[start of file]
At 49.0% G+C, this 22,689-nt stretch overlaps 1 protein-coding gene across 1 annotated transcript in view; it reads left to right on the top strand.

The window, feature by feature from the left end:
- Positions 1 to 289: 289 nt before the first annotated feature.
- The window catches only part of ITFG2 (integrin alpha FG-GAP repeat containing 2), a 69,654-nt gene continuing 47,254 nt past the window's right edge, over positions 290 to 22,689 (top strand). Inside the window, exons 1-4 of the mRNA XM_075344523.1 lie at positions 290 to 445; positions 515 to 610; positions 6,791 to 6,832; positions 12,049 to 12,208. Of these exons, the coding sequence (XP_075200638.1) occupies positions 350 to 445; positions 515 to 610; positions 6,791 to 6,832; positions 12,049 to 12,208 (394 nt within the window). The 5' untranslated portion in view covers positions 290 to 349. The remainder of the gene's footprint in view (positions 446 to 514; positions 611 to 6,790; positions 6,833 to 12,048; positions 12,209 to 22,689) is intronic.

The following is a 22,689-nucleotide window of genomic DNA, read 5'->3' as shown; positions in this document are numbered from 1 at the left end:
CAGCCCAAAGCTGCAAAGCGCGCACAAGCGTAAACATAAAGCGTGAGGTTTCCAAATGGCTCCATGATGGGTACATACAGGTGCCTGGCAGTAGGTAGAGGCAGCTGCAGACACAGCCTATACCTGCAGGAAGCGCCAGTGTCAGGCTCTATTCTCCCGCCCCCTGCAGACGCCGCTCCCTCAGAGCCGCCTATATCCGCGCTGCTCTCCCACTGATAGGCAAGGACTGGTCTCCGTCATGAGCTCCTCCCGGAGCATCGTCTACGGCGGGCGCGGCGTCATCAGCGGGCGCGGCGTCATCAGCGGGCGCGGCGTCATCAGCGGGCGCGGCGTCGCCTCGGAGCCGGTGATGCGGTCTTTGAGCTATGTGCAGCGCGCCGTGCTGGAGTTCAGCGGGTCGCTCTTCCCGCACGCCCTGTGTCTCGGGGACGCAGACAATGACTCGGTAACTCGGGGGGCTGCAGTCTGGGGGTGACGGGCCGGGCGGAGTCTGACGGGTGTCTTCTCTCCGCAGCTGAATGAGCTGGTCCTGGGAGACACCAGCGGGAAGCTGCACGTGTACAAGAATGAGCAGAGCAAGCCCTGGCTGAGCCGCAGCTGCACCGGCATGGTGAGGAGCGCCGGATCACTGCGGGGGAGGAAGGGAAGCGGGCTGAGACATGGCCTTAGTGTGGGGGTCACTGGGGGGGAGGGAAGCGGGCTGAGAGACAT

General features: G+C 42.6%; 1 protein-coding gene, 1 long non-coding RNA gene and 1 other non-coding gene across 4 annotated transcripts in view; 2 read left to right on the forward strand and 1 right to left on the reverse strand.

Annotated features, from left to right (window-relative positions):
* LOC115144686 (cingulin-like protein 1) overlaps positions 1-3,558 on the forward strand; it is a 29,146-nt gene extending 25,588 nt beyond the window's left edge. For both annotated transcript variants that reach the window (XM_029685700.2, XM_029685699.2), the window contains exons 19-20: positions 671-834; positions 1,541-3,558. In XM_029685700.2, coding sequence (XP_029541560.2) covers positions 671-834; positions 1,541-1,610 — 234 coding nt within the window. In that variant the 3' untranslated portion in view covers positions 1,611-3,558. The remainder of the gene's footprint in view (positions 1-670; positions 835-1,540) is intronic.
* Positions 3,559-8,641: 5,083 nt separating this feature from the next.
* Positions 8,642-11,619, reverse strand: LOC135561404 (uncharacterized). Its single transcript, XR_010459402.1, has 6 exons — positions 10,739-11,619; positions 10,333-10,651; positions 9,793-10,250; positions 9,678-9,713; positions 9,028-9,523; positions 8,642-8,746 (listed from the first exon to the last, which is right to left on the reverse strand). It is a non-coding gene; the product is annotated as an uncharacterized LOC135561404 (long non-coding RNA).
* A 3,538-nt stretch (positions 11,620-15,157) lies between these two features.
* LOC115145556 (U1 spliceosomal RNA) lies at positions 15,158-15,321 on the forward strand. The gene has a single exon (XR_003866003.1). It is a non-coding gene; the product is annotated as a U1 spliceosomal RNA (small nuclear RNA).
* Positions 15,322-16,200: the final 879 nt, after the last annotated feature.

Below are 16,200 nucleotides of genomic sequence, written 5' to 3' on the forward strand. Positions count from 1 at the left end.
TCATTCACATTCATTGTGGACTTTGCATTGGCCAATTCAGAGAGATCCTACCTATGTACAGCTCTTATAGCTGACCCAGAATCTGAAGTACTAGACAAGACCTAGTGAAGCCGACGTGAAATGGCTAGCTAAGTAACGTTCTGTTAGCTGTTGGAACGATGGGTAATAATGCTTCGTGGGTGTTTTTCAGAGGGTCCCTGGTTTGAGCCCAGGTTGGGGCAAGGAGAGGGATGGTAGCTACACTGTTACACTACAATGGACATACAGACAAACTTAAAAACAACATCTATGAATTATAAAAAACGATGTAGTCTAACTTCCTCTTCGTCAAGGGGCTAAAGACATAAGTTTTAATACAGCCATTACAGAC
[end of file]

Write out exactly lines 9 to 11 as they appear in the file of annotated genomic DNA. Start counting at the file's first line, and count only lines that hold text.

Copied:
* LOC115144686 (cingulin-like protein 1) overlaps positions 1-3,558 on the forward strand; it is a 29,146-nt gene extending 25,588 nt beyond the window's left edge. For both annotated transcript variants that reach the window (XM_029685700.2, XM_029685699.2), the window contains exons 19-20: positions 671-834; positions 1,541-3,558. In XM_029685700.2, coding sequence (XP_029541560.2) covers positions 671-834; positions 1,541-1,610 — 234 coding nt within the window. In that variant the 3' untranslated portion in view covers positions 1,611-3,558. The remainder of the gene's footprint in view (positions 1-670; positions 835-1,540) is intronic.
* Positions 3,559-8,641: 5,083 nt separating this feature from the next.
* Positions 8,642-11,619, reverse strand: LOC135561404 (uncharacterized). Its single transcript, XR_010459402.1, has 6 exons — positions 10,739-11,619; positions 10,333-10,651; positions 9,793-10,250; positions 9,678-9,713; positions 9,028-9,523; positions 8,642-8,746 (listed from the first exon to the last, which is right to left on the reverse strand). It is a non-coding gene; the product is annotated as an uncharacterized LOC135561404 (long non-coding RNA).